Tom Davenport has long been one of my favorite thinkers/writers in the management space, and his latest piece in the Harvard Business Review, What’s Your Data Strategy?, reminds me why.
Offensive Versus Defensive Data Strategies
The crux of the article is that organizations “make considered trade-offs between ‘defensive’ and ‘offensive’ uses of data and between control and flexibility in its use.”
Davenport and his co-author describe the differences as follows:
Data defense is about minimizing downside risk. Activities include ensuring compliance with regulations, [and] using analytics to detect and limit fraud. Defensive efforts ensure the integrity of data flowing through a company’s internal systems. Data offense focuses on supporting business objectives such as increasing revenue, profitability, and customer satisfaction. It typically includes activities that generate customer insights or integrate disparate customer and market data to support managerial decision making.”
As the authors point out, on a spectrum of defensive to offensive uses of data, banks fall in the middle, having to play both:
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What are Your Sources of Truth?
Each strategy has its own “enabling architecture.” A defensive strategy is supported by a “single source of truth” while an offensive strategy is supported by “multiple versions of the truth.” What is a “single source of truth”? According to the authors, it’s:
A logical, often virtual and cloud-based repository that contains one authoritative copy of all crucial data, such as customer, supplier, and product details. It must have robust data provenance and governance controls to ensure that the data can be relied on in defensive and offensive activities, and it must use a common language—not one that is specific to a particular business unit or function.
On the other hand, multiple versions of truth result from the:
Business-specific transformation of data into information—data imbued with relevance and purpose. As groups within units or functions transform, label, and report data, they create distinct, controlled versions of the truth that, when queried, yield consistent, customized responses according to the groups’ predetermined requirements.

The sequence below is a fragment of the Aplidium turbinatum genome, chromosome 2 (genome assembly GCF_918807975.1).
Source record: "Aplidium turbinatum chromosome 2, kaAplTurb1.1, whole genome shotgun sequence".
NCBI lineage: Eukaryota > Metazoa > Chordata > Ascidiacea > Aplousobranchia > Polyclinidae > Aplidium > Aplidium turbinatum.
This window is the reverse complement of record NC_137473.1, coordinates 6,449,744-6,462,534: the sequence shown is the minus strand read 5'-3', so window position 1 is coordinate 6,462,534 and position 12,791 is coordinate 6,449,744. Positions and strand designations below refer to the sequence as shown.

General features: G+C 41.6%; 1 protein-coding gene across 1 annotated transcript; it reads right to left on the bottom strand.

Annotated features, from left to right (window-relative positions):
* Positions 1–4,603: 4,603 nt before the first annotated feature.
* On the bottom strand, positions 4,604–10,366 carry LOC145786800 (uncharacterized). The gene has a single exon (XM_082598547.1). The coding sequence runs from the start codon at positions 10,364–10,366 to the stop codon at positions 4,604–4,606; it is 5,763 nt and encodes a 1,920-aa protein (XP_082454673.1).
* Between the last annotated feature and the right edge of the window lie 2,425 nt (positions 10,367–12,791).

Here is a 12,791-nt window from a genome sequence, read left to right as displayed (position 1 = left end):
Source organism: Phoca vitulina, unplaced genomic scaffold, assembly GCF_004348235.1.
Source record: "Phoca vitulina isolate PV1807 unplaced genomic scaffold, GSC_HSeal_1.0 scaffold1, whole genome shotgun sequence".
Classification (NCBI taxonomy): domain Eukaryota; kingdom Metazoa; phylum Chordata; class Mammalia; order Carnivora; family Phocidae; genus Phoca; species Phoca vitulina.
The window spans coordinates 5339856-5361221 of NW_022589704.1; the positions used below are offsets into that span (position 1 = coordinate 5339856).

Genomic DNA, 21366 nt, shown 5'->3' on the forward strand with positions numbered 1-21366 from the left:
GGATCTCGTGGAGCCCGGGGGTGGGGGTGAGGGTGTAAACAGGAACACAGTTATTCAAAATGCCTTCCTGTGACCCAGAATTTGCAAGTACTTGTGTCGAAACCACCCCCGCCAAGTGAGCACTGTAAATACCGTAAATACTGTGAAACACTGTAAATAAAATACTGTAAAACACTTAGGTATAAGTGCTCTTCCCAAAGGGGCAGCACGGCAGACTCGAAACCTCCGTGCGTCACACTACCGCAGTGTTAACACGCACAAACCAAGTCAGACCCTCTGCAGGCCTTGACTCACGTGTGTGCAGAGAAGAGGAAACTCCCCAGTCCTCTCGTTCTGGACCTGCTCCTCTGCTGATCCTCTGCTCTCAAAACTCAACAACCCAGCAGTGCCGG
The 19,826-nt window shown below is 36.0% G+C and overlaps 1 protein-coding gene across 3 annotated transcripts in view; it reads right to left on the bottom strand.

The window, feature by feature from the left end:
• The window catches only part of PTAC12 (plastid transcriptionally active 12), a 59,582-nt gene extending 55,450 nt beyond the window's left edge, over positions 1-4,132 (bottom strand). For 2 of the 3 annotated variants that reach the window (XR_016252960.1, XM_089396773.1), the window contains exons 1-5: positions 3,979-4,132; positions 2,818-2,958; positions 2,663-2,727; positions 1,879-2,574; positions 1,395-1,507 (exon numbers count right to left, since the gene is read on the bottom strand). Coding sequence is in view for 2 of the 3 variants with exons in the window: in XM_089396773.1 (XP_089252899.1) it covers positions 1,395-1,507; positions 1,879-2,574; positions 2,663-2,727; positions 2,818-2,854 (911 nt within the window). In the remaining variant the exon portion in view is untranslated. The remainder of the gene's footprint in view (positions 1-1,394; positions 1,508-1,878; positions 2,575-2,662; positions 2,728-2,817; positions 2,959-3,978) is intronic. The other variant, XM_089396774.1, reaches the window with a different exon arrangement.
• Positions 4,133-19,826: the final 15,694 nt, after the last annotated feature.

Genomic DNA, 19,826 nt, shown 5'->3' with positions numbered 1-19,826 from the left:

Beware of Data Truthiness
Overall, Davenport and his co-author provide a great framework for banks and credit unions to approach the development of a data strategy.
But I’m troubled by the “truth” concept.
Academics love to talk about how data can “become” information, and then “turned into” knowledge and wisdom. In the real world, it’s not that clean.
And given today’s political climate, the idea of having “multiple versions of the truth” doesn’t sound like something many organizations would aspire to achieving.
In fact, it seems to me that what most organizations aspire to having is multiple sources of truth supporting a single version of the truth.
Other Considerations for Your Data Strategy
There are elements of a data strategy that weren’t discussed in detail in the HBR article that banks and credit unions should take into account:
1. Data definitions. Another issue I have concerns the impracticality of a “logical, virtual, and cloud-based repository.” That could take a mid-sized bank five or more years to accomplish. “Single source of truth” should refer to data definitions — ensuring a single definition of customer, supplier, product, etc. — not to how the data is stored. You may very well need to change how data is stored, but just consolidating data sources doesn’t produce, by itself, a “single source of truth.”
2. Data ownership. Deciding to step up your organization’s data offense strategy may go nowhere if the data you need to deploy is “owned” by departments in the organization data have a defensive data strategy. Case in point: The folks in risk and fraud management have a lot of data that could potentially be used to benefit marketing. Good luck getting it out of them. Dealing with data ownership issues could very well be the single best reason for having a Chief Data Officer.
3. Data access. Having a single source of truth, and even a consolidated “360 degree of the customer,” could be useless if the right people don’t have access to the data. One large bank I know of went through the data consolidation process only to find that line-of-business marketing personnel had to rely on centralized IT personnel to get data extracts. Marketing campaign execution time went from 2-3 months to 4-6 months. Not good.
4. Data assessment. For all the talk that “banks have all this data but don’t do anything with it” or “Big Data will give us all this new data we’ll be able to use to improve our predictive analytical capabilities” few — if any — banks evaluate the effectiveness of data elements. I’m not talking about data cleanliness. I’m about talking about assessing which data elements truly improve management decision-making.
What’s Your Data Gentrification Strategy?
Davenport’s discussion of defensive versus offensive data strategy is brilliant (typical of his writing). But a bank’s data strategy must go beyond simply focusing on offense versus defense. It needs to focus on the quality of data, and taking actions (i.e., making investments) in data generation, capture, and acquisition if the quality of data falls short of helping the business to improve.
This is why I keep harping on this concept of data gentrification. As I said in The Financial Brand’s Top 10 Retail Banking Trends and Predictions for 2017, “Over the next few years, banking providers will embark on data gentrification efforts — not just cleaning up the data they have, but collecting and using better data.”